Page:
Usually some boy stands out pre-eminently as the right one to be captain, and nothing is more essential to the success of a school eleven than that the right captain should be chosen. This applies almost equally to all elevens, but especially to school elevens. You can tell from the way a side plays, particularly by the way it fields, exactly what manner of man the captain is; and if you know the captain, you can generally tell what kind of team he will produce by the end of a season. The captain is the keynote of the side, the source from which it takes its colour. It is practically impossible for a side to rise superior to its captain. He makes or mars everything. He can nullify the strength of a good eleven, or he can make a weak one stronger than it really is. At the same time, there is an enormous difference between captaining a good side and captaining a bad one. With two or three fine bowlers, backed by good fielding, a captain has in ordinary circumstances merely to set things in motion and wait results. Not that this succeeds so well as proper captaincy, but it does fairly well. With a weak side the case is different. Such a side has to live by its wits, which means the captain's. Incessant forethought and management are necessary to make both ends meet: every shift and device must be used, and any good that is available turned to the very best account. In cricket, as in other phases of life, the true tests of merit are difficulties and adversity. It is in his leadership of a weak side or of a side whose fortunes are down for the time being that a captain's worth is proved. A captain who by pure good management succeeds in struggling through a season with fair results must find a melancholy pleasure in watching the efforts of strong elevens neutralised by the incompetency of their leaders.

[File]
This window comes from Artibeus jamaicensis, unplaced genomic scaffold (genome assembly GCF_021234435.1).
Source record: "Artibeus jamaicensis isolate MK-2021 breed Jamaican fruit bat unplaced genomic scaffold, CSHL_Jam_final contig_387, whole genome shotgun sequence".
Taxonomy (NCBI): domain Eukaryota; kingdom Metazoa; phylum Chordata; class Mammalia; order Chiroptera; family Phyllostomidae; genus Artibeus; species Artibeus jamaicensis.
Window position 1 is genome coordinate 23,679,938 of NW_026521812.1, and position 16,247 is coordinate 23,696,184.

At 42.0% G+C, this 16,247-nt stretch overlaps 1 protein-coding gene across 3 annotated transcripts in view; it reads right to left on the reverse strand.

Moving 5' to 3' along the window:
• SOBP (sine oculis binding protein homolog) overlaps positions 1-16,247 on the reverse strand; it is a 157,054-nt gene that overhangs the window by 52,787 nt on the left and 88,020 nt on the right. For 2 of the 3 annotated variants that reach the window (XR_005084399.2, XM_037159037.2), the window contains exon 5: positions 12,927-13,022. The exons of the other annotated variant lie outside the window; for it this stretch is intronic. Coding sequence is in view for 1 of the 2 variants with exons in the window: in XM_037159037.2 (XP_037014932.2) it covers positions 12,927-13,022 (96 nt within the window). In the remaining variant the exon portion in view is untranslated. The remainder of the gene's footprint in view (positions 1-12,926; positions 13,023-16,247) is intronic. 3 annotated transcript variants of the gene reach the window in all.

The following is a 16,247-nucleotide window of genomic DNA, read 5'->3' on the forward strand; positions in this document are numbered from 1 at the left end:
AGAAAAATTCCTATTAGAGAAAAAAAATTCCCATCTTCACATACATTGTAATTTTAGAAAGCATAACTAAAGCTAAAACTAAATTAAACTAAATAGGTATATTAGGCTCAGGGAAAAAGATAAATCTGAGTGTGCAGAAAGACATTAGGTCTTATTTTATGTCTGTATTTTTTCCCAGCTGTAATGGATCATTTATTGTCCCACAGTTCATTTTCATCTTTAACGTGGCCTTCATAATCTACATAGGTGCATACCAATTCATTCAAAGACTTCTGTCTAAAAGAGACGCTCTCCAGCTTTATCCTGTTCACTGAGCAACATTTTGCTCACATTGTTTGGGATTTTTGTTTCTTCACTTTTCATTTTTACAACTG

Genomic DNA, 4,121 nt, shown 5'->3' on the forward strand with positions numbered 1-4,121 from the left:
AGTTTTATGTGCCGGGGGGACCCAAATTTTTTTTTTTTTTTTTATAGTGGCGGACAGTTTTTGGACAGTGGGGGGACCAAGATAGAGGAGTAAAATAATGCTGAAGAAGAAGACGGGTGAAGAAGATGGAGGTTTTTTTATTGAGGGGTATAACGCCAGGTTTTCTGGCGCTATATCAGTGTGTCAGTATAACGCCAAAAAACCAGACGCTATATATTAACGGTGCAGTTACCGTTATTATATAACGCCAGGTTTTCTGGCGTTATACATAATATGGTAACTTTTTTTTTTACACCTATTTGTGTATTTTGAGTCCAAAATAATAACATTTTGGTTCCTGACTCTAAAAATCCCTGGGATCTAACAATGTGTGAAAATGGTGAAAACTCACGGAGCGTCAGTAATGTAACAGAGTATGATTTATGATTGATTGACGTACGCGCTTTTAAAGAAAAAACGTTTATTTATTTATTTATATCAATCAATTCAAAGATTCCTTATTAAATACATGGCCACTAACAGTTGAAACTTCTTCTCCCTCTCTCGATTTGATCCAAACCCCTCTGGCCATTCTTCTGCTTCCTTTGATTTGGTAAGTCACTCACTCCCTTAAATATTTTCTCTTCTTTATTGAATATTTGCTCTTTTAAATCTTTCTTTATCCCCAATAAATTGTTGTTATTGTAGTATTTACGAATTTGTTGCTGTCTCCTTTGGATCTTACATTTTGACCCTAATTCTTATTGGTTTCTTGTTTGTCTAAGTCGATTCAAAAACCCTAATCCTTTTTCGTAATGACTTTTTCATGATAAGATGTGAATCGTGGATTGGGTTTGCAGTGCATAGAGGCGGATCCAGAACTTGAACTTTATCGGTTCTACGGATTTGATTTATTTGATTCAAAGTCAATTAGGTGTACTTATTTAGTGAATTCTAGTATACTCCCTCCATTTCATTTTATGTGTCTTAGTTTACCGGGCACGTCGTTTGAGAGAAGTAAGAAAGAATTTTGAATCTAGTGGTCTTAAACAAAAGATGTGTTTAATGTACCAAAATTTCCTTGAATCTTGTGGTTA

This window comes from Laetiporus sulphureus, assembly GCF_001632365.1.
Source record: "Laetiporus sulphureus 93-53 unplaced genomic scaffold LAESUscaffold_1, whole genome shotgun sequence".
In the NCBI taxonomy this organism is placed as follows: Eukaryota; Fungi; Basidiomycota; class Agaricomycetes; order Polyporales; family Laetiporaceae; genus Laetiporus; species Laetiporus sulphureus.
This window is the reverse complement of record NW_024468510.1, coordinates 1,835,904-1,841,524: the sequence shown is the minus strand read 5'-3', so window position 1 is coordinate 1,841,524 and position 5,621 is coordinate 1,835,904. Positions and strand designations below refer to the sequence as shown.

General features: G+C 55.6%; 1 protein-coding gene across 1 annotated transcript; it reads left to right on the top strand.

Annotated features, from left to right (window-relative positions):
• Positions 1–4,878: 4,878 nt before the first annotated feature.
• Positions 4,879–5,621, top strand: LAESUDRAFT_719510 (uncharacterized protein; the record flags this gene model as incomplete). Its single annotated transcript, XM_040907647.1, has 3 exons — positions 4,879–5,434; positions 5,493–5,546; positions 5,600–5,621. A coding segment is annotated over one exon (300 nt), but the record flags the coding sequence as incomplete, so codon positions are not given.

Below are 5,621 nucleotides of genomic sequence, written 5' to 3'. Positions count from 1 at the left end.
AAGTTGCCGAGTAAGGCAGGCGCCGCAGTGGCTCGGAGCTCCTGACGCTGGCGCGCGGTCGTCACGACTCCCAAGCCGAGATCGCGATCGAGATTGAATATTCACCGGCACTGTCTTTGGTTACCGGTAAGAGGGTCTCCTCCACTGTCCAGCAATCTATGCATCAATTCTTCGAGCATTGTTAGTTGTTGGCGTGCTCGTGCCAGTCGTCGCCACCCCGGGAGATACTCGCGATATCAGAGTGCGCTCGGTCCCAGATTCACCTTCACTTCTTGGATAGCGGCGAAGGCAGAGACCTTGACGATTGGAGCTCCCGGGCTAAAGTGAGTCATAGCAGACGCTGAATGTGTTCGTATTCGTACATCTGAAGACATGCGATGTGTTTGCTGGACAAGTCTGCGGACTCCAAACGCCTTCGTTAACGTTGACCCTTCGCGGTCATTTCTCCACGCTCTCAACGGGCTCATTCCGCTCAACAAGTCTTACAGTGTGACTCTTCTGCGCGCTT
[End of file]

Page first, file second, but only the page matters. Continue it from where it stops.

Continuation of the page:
The duties of a captain vary somewhat according to the kind of match in which his side is engaged, and to the kind of club which has elected him. To begin with, first-class cricket, including representative M.C.C., county, and university matches, is quite different from any other—partly because the results are universally regarded as more important, partly because certain obligations towards the spectators have to be taken into consideration. The last point applies equally to any match which people pay to come to see. Again, school cricket is quite different from ordinary club cricket, and both of them from country-house cricket.

With regard to gate-money matches. The captains of the two sides engaged are during the match responsible for everything in connection with it. They are under an obligation to the public to see that the match is played in such a way as the public has a reasonable right to expect. Play should begin punctually at the advertised hour; the luncheon interval, and the interval between the innings, should not exceed the orthodox length of time; and stumps should not be drawn or the match abandoned before the time arranged, unless circumstances make it absolutely necessary.

In all matches the results of which are regarded as important by a large number of people, the captains, as responsible for the conduct of the matches, ought to see that every effort is made to bring the games to a right and proper conclusion. For instance, in a county match it might easily happen that by stretching a point an eleven which had no chance of being champion county might give a much-needed victory to an eleven which had an excellent chance of being top. Before stretching this point, a captain ought to consider very carefully how far he is under an obligation to the other counties interested not to give away a match that could be saved, even though his own sportsmanlike instincts impel him to allow a side which has outplayed his to have an actual instead of a merely moral victory.

A school captain is concerned not only with the conduct of a particular match, as an ordinary club captain is, but with the cricket welfare of the whole school. He has to see that cricket is played properly, and with a view to the production of good cricketers, not only in the upper but in the lower games. He should know exactly what is going on everywhere; and as he cannot possibly be continually on a round of visits, he should be very careful to delegate authority to fit persons. He receives the traditions of the school as a trust for a year, or perhaps two, and his duty is to hand them on brighter than before, or at least unsullied.